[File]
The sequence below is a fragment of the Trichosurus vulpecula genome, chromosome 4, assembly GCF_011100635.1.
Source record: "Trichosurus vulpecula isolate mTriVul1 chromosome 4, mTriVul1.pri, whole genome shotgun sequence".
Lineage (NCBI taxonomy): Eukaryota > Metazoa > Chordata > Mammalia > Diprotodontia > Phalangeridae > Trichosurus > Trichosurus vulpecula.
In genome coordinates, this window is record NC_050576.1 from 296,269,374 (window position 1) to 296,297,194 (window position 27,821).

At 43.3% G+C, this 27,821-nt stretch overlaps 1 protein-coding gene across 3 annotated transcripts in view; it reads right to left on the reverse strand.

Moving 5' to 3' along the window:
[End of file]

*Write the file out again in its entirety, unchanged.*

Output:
The sequence below is a fragment of the Trichosurus vulpecula genome, chromosome 4, assembly GCF_011100635.1.
Source record: "Trichosurus vulpecula isolate mTriVul1 chromosome 4, mTriVul1.pri, whole genome shotgun sequence".
Lineage (NCBI taxonomy): Eukaryota > Metazoa > Chordata > Mammalia > Diprotodontia > Phalangeridae > Trichosurus > Trichosurus vulpecula.
In genome coordinates, this window is record NC_050576.1 from 296,269,374 (window position 1) to 296,297,194 (window position 27,821).

At 43.3% G+C, this 27,821-nt stretch overlaps 1 protein-coding gene across 3 annotated transcripts in view; it reads right to left on the reverse strand.

Moving 5' to 3' along the window: